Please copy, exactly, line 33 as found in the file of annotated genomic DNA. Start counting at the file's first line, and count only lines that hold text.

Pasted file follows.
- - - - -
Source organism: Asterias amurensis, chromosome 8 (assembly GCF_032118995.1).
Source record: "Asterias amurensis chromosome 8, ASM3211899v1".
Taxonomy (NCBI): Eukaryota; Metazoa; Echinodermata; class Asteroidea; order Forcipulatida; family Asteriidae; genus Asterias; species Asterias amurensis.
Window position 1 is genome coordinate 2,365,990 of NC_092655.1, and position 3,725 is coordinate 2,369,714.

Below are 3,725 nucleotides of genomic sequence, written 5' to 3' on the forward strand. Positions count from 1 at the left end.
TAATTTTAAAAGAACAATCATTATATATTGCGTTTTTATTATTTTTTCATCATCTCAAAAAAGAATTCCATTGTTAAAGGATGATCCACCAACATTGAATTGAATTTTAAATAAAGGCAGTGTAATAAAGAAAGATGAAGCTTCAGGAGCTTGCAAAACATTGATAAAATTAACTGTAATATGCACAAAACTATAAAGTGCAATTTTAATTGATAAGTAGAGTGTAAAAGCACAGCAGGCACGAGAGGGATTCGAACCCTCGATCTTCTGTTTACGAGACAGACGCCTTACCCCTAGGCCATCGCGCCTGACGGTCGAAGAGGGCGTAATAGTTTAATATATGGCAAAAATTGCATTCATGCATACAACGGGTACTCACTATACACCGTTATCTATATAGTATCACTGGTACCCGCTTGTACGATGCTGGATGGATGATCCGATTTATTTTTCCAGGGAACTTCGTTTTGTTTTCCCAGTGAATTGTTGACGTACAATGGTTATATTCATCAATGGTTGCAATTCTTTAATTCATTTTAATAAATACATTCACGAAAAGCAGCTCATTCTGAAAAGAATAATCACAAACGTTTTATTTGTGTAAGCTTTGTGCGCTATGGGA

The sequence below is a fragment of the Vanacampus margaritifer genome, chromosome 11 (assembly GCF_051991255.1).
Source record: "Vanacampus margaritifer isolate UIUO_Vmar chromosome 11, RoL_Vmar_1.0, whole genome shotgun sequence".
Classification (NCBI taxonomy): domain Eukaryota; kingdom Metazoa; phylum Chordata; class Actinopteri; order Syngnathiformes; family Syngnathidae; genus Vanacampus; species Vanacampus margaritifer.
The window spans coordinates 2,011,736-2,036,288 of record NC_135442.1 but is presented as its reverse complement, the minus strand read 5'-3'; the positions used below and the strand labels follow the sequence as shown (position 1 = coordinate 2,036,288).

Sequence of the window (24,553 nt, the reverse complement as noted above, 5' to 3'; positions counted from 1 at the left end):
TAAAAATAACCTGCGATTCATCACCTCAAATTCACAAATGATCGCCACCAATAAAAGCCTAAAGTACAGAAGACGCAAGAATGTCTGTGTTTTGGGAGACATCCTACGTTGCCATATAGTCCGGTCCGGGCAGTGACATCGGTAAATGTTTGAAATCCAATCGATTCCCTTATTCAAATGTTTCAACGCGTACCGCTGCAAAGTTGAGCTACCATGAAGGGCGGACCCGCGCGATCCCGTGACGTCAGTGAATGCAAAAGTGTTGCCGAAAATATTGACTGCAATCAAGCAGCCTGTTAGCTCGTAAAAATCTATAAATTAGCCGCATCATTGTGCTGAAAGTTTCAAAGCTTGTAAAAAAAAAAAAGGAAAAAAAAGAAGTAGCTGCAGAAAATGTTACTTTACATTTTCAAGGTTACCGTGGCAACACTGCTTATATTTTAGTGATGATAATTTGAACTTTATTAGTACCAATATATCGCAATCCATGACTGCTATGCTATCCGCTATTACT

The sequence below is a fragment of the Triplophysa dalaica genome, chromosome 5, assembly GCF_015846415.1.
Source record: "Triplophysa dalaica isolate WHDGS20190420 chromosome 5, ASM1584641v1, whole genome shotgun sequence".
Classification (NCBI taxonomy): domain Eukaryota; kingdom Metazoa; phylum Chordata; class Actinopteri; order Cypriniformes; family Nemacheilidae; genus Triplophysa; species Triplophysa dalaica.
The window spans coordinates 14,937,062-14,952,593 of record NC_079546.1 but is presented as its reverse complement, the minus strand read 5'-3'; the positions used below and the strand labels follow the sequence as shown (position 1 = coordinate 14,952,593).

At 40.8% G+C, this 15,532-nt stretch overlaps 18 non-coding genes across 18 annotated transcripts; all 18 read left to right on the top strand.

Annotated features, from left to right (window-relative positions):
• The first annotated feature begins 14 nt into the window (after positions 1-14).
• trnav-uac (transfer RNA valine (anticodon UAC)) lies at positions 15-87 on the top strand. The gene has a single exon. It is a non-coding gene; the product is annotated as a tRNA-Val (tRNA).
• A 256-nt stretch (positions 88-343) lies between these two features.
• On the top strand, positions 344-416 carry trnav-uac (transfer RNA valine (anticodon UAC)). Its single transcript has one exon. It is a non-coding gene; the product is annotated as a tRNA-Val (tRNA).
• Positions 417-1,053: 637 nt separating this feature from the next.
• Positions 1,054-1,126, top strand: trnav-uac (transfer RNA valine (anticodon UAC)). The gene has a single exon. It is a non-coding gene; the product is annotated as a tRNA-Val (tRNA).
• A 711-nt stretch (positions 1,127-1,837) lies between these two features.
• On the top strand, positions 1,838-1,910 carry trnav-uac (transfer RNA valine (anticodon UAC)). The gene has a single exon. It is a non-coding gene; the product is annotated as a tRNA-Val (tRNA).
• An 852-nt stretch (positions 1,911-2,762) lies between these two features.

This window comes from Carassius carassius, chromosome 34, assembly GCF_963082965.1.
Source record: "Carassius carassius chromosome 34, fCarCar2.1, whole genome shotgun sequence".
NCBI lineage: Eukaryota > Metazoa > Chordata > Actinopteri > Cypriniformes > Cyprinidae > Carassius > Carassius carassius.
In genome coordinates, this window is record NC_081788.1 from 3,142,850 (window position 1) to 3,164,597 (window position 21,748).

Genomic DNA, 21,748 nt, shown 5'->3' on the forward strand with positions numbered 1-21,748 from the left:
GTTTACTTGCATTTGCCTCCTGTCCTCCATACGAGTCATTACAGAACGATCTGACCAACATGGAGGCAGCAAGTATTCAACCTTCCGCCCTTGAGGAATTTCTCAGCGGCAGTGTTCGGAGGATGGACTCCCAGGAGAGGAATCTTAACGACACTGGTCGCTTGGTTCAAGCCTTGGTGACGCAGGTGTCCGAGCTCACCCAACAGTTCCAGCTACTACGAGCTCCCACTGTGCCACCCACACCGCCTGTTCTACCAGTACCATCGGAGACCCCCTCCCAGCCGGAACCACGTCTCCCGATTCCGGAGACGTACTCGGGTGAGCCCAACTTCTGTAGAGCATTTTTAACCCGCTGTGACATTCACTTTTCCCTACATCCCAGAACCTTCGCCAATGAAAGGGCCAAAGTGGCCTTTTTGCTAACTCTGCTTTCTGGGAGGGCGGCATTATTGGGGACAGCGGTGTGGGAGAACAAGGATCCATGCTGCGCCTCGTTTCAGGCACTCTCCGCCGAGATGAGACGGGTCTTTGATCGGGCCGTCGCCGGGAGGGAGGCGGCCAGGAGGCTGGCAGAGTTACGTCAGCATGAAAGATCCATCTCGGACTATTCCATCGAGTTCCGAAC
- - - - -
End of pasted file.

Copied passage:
GTTTACTTGCATTTGCCTCCTGTCCTCCATACGAGTCATTACAGAACGATCTGACCAACATGGAGGCAGCAAGTATTCAACCTTCCGCCCTTGAGGAATTTCTCAGCGGCAGTGTTCGGAGGATGGACTCCCAGGAGAGGAATCTTAACGACACTGGTCGCTTGGTTCAAGCCTTGGTGACGCAGGTGTCCGAGCTCACCCAACAGTTCCAGCTACTACGAGCTCCCACTGTGCCACCCACACCGCCTGTTCTACCAGTACCATCGGAGACCCCCTCCCAGCCGGAACCACGTCTCCCGATTCCGGAGACGTACTCGGGTGAGCCCAACTTCTGTAGAGCATTTTTAACCCGCTGTGACATTCACTTTTCCCTACATCCCAGAACCTTCGCCAATGAAAGGGCCAAAGTGGCCTTTTTGCTAACTCTGCTTTCTGGGAGGGCGGCATTATTGGGGACAGCGGTGTGGGAGAACAAGGATCCATGCTGCGCCTCGTTTCAGGCACTCTCCGCCGAGATGAGACGGGTCTTTGATCGGGCCGTCGCCGGGAGGGAGGCGGCCAGGAGGCTGGCAGAGTTACGTCAGCATGAAAGATCCATCTCGGACTATTCCATCGAGTTCCGAAC